AZ Republican Kari Lake Kicked Out of Gubernatorial Town Hall Audience


OPINION: This article may contain commentary which reflects the author's opinion.

Arizona Republican gubernatorial candidate has been challenging her opponent, Katie Hobbs, the secretary of state, to public debates for weeks, but she hasn’t been successful in convincing the Democrat to get on stage with her.

So Lake did the next best thing: She went to a town hall-style event featuring Hobbs and another candidate in the governor’s race and tried to engage her directly. And for that, Lake got booted from the event after being accused of bringing “drama,” NBC News reported.

“Under the agreed-upon rules for the pre-recorded event, which was taped Monday and airs at 7 p.m. Saturday Arizona time, the candidates were not supposed to be onstage at the same time and Hobbs was supposed to go first,” the outlet noted. “But a problem arose before Hobbs even took the stage: Lake was sitting in the front row, in the direct line of sight of where her opponent would sit.”

As more than 200 people looked on, the report continued, organizers of the event said that Lake should have been waiting in a holding room under the rules, “a copy of which they refused to provide to NBC News,” the outlet added. Lake pushed back on that alleged rule, however, saying she was not aware of it and demanded that Hobbs come out and debate her directly, which the Democrat again refused to do.


Several minutes went by, but Lake finally complied, leaving behind her campaign surrogate, Mexican telenovela star Eduardo Verástegui, NBC News reported.

Joe Garcia, an independent voter and executive director of voter outreach for the group Chicanos Por La Causa Action Fund, a group that co-sponsored the event in conjunction with the state and national Hispanic Chambers of Commerce, said: “Kari Lake brought along a Mexican telenovela star and she brought the drama. It was like a telenovela.”

“She rattled her opponent. She was big, brash, and very larger than life, Trump-esque. Anyone who thinks she was there to follow all the rules doesn’t know Kari Lake,” Garcia continued, adding that it appeared to work because in his view, Hobbs did not give a good account of herself.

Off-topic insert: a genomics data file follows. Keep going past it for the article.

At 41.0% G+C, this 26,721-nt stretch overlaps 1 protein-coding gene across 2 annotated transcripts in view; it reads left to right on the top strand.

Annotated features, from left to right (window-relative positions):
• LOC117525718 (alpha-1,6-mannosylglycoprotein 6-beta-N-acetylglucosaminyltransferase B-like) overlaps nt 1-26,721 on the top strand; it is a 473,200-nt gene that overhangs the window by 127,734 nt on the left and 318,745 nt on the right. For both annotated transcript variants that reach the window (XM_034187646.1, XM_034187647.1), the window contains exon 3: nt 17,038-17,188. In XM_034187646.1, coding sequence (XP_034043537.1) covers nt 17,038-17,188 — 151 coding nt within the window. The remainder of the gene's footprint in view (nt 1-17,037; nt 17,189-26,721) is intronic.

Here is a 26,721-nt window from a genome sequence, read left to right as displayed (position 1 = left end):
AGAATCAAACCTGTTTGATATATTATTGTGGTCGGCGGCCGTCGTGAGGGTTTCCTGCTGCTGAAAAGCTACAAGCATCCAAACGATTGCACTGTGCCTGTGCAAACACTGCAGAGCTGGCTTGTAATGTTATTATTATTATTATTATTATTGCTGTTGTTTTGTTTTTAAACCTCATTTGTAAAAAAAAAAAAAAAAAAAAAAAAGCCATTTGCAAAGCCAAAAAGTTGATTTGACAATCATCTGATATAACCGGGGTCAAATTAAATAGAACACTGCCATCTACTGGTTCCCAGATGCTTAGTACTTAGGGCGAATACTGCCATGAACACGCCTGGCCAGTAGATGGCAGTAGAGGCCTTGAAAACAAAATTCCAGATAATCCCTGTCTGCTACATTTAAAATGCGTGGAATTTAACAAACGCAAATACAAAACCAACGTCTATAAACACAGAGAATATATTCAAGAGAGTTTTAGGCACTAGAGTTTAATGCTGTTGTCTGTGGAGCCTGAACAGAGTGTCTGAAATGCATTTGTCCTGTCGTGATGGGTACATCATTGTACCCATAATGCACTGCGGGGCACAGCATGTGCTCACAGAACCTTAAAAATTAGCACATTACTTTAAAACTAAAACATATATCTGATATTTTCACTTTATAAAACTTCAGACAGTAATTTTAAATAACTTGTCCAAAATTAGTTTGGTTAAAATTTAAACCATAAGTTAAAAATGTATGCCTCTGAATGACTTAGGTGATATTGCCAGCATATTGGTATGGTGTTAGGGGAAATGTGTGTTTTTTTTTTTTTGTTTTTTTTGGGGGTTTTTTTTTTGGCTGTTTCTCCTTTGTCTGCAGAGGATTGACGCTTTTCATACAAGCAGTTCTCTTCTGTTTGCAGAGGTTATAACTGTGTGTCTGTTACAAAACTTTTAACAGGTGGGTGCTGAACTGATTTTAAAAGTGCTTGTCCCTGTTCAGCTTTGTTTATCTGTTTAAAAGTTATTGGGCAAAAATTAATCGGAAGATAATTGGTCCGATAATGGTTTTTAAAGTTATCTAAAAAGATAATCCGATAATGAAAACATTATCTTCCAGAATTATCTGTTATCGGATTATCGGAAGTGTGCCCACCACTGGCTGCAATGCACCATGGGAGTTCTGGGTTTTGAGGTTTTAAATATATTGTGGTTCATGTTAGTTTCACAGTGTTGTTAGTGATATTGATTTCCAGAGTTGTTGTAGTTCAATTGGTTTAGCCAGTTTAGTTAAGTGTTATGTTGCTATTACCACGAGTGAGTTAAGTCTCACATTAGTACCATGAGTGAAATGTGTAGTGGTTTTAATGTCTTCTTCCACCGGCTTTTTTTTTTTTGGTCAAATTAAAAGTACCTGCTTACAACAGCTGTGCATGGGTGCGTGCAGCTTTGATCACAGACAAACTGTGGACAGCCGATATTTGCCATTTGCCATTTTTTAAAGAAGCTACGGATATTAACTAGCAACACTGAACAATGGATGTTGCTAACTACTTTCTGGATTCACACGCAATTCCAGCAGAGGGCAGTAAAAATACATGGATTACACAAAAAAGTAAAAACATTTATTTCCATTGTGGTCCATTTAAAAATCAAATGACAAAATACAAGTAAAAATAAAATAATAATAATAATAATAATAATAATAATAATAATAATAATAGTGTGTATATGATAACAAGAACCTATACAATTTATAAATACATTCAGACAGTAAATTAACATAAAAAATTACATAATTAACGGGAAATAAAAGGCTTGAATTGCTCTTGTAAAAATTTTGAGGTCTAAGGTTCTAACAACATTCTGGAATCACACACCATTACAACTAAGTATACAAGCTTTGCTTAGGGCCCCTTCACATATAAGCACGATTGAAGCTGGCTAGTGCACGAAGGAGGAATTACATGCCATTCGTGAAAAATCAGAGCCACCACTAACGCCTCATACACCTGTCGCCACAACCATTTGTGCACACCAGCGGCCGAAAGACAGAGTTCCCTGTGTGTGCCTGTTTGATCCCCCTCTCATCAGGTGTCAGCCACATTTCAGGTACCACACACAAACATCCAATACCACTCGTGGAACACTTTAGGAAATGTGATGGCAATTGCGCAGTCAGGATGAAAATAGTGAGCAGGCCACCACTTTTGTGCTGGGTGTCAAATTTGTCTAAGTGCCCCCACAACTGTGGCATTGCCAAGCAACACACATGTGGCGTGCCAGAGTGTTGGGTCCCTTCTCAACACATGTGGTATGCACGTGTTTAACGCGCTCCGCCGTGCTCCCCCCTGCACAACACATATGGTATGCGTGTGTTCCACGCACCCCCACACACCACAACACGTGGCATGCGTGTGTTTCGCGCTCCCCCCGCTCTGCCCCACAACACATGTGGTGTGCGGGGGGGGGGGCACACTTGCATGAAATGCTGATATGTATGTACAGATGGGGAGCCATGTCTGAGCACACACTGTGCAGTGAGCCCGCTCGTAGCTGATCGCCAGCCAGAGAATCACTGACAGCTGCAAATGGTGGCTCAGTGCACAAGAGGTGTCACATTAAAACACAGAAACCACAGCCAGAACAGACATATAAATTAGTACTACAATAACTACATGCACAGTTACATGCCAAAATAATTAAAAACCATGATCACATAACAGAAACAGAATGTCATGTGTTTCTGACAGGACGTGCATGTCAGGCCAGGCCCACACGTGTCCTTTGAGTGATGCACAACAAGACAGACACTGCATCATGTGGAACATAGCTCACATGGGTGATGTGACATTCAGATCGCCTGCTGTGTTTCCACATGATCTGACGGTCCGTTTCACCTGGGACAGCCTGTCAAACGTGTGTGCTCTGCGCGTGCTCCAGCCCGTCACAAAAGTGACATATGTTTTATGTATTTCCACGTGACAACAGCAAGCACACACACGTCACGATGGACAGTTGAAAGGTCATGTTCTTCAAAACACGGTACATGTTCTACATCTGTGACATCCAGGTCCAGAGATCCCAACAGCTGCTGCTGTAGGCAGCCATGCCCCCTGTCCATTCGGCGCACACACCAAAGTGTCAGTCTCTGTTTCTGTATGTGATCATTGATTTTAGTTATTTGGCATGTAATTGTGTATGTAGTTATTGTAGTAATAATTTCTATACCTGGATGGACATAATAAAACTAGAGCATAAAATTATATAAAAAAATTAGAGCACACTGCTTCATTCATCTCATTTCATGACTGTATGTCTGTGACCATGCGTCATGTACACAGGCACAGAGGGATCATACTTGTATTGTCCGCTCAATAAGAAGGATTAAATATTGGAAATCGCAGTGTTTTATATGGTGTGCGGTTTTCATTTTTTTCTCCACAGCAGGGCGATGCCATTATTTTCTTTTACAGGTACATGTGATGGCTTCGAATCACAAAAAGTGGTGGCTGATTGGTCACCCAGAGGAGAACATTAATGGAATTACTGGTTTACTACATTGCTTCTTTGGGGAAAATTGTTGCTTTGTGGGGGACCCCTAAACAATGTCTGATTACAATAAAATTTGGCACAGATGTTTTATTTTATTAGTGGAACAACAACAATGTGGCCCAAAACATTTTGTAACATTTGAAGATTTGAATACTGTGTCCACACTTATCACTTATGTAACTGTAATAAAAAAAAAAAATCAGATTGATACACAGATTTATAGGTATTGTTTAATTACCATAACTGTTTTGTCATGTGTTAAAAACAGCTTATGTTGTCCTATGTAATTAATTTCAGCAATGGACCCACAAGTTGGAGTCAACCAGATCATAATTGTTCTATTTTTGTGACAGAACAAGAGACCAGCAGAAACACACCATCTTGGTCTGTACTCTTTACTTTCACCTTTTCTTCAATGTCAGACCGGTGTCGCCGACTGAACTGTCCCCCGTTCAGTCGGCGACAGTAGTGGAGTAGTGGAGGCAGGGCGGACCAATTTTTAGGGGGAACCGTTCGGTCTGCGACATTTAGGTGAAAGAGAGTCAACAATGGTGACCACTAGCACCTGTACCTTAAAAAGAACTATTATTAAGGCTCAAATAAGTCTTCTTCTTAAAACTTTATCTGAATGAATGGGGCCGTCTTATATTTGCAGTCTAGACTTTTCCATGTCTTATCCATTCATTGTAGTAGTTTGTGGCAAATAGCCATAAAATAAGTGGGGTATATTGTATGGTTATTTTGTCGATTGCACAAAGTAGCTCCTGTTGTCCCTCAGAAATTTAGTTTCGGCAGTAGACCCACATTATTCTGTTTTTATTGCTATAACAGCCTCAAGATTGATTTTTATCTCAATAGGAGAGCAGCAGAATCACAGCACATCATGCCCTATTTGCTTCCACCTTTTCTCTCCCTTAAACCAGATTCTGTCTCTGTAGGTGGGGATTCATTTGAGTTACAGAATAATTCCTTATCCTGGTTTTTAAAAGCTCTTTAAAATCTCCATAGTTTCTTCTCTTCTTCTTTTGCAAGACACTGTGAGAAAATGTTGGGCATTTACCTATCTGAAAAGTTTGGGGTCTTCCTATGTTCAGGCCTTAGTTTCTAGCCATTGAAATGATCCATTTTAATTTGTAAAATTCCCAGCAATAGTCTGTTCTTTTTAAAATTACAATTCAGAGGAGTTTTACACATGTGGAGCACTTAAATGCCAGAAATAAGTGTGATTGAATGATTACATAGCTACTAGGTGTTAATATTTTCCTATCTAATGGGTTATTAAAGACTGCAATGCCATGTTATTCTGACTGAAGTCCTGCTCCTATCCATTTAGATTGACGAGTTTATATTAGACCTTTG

NBC News noted further: The scene was emblematic of the contrasting styles of Lake and Hobbs: Lake is a former local TV anchor, while Hobbs is the elected secretary of state in Arizona, one of the nation’s most competitive swing states. One observer of the town hall described the race as a clash between “an NPR Democrat and a Trump Republican.”


Hobbs’ campaign said in September that debates were a no-go, pointing to Lake’s penchant for causing “chaos” and her embrace of false conspiracy theories of a stolen election. Lake has repeatedly called Hobbs a “coward” for her refusal to share the debate stage and points out that Hobbs also refused to debate Democratic primary rivals.

While the race is close in the new battleground state of Arizona, Lake appears to have the edge. According to a new survey from the Trafalgar Group, which correctly predicted that she would capture the GOP nomination, Lake leads Democratic challenger and current Arizona Secretary of State Katie Hobbs by nearly five points.

The survey polled 1,080 likely 2022 General Election voters from September 14-17 and has a 2.9 percent margin of error, meaning that Lake’s lead is enough to overcome it. Still, there 4.4 percent of respondents said they had yet to make up their minds.

Trafalgar also found Democratic incumbent Sen. Mark Kelly with a slight lead over Trump-backed GOP challenger Blake Masters, 46.6 – 45.4 percent, which is well within the margin of error. In that race, 5.3 percent are undecided, and 2.7 percent said they are voting for Libertarian Marc Victor.

The polling firm explained why their surveys are generally very accurate.

“We utilize short questionnaires of nine questions or less based on our perceptions about attenuated attention spans and the need to ‘accommodate modern busy lifestyles.’ Our polls last one to three minutes and are designed to quickly get opinions from those who would not typically participate in political polls,” the firm notes.

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